To make things run smoothly, we want to add our system path to the top of the shell script. This allows us to call commands without the full paths and makes Node happy (which is what was used to install svgexport).

At the top of the shell script (put this in the field in the “Run Shell Script” action), we’ll add our path line.

PATH=/usr/local/bin:/bin export PATH

Now we need to tell the script to process anything that gets dropped in the folder. We do that using a for loop and we loop over an arguments array ($@):

for f in "$@"

Next up is the meat and potatoes of our Folder Action: the part of the script that processes the files and runs them through SVGExport.


do
  nf="${f%.svg}.png"
  svgexport "$f" "$nf" png 100% 0.5x
  mv "$f" ~/Desktop/source/
  mv "$nf" ~/Desktop/processed/
done

Let’s unpack this to understand what’s going on.

nf="${f%.svg}.png"

First, I’m assigning the variable nf the original filename of the SVG we passed in but replacing the .svg extension with a .png extension.

svgexport "$f" "$nf" png 100% 0.5x

The next line runs the svgexport command (we don’t have to specify the full path to it because we included our system path at the top of the script). We’re using the $f variable whose value is the file of the current loop through the array as the source and the $nf variable we set earlier as the output file name. The rest of the line is standard svgexport.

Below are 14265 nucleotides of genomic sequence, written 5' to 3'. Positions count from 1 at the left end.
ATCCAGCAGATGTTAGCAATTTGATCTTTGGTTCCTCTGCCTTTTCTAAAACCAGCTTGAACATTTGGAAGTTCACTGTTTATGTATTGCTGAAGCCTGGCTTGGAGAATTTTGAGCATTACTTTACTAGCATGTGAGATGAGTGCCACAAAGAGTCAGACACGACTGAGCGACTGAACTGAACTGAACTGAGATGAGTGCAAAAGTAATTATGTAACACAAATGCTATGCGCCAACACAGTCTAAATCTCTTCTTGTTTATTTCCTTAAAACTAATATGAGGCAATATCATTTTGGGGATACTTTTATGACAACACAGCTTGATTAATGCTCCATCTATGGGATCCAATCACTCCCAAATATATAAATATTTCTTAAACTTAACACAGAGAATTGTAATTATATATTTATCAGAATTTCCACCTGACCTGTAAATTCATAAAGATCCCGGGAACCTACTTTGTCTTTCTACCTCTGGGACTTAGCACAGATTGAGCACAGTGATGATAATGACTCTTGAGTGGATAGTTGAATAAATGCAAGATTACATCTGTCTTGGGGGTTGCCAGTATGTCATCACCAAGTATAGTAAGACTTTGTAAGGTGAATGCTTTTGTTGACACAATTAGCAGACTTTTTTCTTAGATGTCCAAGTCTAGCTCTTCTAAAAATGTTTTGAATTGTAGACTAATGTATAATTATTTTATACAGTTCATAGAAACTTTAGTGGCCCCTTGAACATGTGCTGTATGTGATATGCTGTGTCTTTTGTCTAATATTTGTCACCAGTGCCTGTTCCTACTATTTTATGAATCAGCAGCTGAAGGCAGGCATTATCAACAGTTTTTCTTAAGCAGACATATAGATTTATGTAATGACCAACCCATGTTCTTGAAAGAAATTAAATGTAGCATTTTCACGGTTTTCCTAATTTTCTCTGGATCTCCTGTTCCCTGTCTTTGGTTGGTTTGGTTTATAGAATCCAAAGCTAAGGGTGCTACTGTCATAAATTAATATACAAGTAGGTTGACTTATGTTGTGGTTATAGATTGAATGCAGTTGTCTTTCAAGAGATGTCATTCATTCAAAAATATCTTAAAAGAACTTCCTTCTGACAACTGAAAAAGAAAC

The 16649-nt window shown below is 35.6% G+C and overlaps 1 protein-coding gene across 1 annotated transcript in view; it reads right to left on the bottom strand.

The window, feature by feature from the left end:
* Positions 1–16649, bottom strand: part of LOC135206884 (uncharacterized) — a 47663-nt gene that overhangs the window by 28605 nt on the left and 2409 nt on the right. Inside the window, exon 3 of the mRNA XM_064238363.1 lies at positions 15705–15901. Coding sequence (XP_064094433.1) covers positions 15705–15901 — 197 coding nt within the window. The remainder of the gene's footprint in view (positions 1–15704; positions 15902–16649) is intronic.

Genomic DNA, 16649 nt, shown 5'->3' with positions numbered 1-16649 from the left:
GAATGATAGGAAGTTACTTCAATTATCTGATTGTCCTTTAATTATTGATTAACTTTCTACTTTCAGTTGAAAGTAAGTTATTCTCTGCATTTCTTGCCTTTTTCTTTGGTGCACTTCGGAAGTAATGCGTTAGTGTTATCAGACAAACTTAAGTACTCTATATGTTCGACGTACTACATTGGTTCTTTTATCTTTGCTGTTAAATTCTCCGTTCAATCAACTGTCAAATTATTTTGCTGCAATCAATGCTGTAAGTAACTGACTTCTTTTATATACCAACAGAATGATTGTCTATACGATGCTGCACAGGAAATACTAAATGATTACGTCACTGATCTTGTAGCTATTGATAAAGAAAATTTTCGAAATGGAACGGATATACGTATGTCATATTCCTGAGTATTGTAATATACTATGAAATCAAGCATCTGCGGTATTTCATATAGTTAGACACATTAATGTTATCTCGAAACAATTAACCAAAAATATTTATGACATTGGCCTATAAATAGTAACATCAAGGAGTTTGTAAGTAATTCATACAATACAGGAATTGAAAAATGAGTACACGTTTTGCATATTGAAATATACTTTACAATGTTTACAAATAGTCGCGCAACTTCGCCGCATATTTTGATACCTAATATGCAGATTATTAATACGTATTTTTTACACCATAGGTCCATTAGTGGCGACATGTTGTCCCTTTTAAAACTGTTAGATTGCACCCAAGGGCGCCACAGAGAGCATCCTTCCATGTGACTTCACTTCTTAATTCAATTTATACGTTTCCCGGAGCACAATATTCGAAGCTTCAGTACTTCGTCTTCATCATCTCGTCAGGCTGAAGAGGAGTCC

mv "$f" ~/Desktop/source/
mv "$nf" ~/Desktop/processed/

Finally, we move the source file ($f) to the source folder on our Desktop and the move the processed PNG file ($nf) to the processed folder on our Desktop.

Add done at the end to close the loop and we’re done!

Automator window for exporting SVG as PNG

Saving and Testing

Save the Folder Action automation in Automator. Now it’s time to test it out. Find an SVG file and drag and drop it (or copy and paste it) into the svg2png folder. You should see a small, spinning gear appear in your menu bar. Once the automation is complete the gear will disappear.

We check our processed folder to see if the PNG file is there. Success!

This script could be enhanced and made better. For example, I’m doing any error checking here to accounting for missing files, duplicate files, etc.

Troubleshooting

If we run into problems, we can test the automation right inside of Automator by explicitly passing a file to the “Run Shell Script” action. We use the “Get Specified Finder Items” action (dragging it above the “Run Shell Script” action), choosing an SVG file to test with, and then running the automation manually.

Using Get Specified Finder Items in Automator to test

Some common problems we might see:

  • Path problems (script can’t find command) if the system path is missing from the top of the script
  • Missing directories that are called in the script (processed, source)
  • SVGExport isn’t installed
  • Not setting “Pass input” as “arguments” for the Shell Script action

For more information about how to get started with SVG, check out our comprehensive course Up and Running with SVG.

Filed Under: Free Tutorials, OS X, SVG